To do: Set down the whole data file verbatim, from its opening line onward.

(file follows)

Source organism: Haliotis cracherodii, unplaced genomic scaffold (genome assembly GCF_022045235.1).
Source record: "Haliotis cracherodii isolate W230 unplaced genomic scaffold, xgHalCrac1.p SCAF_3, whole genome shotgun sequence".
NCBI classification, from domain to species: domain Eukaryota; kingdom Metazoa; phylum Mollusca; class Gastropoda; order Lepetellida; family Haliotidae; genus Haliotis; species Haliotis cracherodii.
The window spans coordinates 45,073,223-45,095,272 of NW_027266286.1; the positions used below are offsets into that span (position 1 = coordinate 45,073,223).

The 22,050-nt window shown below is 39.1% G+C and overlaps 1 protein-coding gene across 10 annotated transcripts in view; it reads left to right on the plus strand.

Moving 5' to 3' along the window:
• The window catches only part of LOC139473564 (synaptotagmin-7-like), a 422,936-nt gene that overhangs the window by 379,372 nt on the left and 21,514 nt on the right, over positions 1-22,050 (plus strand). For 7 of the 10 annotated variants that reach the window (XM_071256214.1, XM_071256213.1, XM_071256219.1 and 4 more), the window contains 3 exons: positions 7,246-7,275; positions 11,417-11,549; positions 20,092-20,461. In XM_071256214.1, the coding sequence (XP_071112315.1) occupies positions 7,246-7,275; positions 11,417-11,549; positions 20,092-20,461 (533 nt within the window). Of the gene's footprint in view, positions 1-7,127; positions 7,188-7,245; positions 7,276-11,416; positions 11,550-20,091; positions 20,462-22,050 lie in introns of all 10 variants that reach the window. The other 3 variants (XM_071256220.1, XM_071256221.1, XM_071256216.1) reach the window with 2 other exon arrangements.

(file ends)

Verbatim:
Source organism: Haliotis cracherodii, unplaced genomic scaffold (genome assembly GCF_022045235.1).
Source record: "Haliotis cracherodii isolate W230 unplaced genomic scaffold, xgHalCrac1.p SCAF_3, whole genome shotgun sequence".
NCBI classification, from domain to species: domain Eukaryota; kingdom Metazoa; phylum Mollusca; class Gastropoda; order Lepetellida; family Haliotidae; genus Haliotis; species Haliotis cracherodii.
The window spans coordinates 45,073,223-45,095,272 of NW_027266286.1; the positions used below are offsets into that span (position 1 = coordinate 45,073,223).

The 22,050-nt window shown below is 39.1% G+C and overlaps 1 protein-coding gene across 10 annotated transcripts in view; it reads left to right on the plus strand.

Moving 5' to 3' along the window:
• The window catches only part of LOC139473564 (synaptotagmin-7-like), a 422,936-nt gene that overhangs the window by 379,372 nt on the left and 21,514 nt on the right, over positions 1-22,050 (plus strand). For 7 of the 10 annotated variants that reach the window (XM_071256214.1, XM_071256213.1, XM_071256219.1 and 4 more), the window contains 3 exons: positions 7,246-7,275; positions 11,417-11,549; positions 20,092-20,461. In XM_071256214.1, the coding sequence (XP_071112315.1) occupies positions 7,246-7,275; positions 11,417-11,549; positions 20,092-20,461 (533 nt within the window). Of the gene's footprint in view, positions 1-7,127; positions 7,188-7,245; positions 7,276-11,416; positions 11,550-20,091; positions 20,462-22,050 lie in introns of all 10 variants that reach the window. The other 3 variants (XM_071256220.1, XM_071256221.1, XM_071256216.1) reach the window with 2 other exon arrangements.